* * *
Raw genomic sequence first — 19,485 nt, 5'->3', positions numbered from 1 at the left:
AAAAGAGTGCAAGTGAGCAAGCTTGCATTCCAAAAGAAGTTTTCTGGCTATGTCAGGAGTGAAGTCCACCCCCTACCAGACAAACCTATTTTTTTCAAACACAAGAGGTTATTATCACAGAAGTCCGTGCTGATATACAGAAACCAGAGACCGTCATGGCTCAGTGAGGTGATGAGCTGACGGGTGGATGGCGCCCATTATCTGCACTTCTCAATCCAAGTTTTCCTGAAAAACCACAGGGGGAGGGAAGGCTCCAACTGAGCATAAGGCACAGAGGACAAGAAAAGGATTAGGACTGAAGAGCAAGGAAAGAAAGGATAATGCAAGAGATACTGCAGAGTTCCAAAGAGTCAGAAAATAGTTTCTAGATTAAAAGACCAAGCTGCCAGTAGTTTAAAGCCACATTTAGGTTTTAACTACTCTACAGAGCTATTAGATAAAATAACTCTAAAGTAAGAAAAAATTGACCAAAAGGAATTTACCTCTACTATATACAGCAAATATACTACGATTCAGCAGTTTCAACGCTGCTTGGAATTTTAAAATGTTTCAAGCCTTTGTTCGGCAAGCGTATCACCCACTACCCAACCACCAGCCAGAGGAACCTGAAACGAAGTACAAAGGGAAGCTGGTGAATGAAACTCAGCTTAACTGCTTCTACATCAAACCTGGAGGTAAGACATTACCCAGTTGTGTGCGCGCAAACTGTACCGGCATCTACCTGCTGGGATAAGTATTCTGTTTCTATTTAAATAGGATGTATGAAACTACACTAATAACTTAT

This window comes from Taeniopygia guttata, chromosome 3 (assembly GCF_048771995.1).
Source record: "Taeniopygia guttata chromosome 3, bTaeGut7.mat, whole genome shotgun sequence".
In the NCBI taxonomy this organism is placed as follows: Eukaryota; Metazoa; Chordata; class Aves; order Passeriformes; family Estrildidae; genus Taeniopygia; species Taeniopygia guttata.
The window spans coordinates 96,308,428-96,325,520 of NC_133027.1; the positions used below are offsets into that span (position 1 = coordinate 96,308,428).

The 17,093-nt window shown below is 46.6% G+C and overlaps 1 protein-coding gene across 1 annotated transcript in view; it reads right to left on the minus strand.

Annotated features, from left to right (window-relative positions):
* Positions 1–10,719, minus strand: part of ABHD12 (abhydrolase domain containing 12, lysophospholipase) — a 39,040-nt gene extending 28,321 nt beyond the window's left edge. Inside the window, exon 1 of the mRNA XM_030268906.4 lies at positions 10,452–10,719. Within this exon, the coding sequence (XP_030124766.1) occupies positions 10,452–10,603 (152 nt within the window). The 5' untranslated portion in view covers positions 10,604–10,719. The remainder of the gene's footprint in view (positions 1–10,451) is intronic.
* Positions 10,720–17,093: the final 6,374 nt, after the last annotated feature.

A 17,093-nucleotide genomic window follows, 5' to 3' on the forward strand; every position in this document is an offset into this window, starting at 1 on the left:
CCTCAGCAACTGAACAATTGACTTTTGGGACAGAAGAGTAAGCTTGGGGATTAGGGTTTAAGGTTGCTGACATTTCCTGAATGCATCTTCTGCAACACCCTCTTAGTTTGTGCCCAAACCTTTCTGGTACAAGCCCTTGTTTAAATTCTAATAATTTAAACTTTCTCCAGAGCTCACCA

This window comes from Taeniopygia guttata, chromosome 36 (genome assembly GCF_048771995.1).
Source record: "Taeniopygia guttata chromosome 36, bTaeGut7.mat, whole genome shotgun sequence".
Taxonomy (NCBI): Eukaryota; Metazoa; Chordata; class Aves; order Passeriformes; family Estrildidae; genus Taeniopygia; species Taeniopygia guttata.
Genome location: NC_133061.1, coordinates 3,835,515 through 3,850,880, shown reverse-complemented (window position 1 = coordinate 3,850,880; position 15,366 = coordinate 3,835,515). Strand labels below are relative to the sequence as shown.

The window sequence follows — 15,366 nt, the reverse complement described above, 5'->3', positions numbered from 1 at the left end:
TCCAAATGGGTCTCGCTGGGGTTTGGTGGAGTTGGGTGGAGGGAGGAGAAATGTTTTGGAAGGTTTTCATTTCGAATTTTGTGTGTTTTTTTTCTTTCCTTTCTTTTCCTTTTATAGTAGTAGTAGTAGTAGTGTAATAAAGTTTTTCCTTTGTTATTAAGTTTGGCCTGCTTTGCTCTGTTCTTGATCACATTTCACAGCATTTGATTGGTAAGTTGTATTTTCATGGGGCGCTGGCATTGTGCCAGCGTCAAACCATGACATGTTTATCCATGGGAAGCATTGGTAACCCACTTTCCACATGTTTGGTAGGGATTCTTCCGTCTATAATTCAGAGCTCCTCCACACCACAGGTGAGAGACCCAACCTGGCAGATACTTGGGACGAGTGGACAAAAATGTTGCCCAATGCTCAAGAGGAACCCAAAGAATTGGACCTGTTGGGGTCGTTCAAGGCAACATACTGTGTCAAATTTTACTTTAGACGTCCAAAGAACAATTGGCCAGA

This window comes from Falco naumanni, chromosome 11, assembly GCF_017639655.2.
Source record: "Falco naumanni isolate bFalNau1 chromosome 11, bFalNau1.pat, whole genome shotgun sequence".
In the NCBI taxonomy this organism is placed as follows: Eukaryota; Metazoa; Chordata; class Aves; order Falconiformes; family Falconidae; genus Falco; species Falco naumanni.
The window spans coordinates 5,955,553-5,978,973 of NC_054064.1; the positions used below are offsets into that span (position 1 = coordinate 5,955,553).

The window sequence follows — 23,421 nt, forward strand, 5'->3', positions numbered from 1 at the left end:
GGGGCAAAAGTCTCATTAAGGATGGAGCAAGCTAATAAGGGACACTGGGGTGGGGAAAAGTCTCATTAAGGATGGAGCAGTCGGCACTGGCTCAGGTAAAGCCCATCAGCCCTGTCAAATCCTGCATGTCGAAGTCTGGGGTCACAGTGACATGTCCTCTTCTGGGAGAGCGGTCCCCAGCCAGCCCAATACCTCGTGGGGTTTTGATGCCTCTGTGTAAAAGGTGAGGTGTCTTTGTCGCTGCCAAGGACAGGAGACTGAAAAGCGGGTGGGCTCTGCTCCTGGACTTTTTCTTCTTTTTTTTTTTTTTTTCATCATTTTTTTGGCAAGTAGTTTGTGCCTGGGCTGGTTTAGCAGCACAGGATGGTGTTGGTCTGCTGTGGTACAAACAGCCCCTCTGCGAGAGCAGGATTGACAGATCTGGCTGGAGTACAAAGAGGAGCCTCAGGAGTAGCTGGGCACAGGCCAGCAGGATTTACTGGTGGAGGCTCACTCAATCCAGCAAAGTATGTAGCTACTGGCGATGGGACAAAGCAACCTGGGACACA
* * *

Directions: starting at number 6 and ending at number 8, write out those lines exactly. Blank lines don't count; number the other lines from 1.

The window spans coordinates 96,308,428-96,325,520 of NC_133027.1; the positions used below are offsets into that span (position 1 = coordinate 96,308,428).

The 17,093-nt window shown below is 46.6% G+C and overlaps 1 protein-coding gene across 1 annotated transcript in view; it reads right to left on the minus strand.

Annotated features, from left to right (window-relative positions):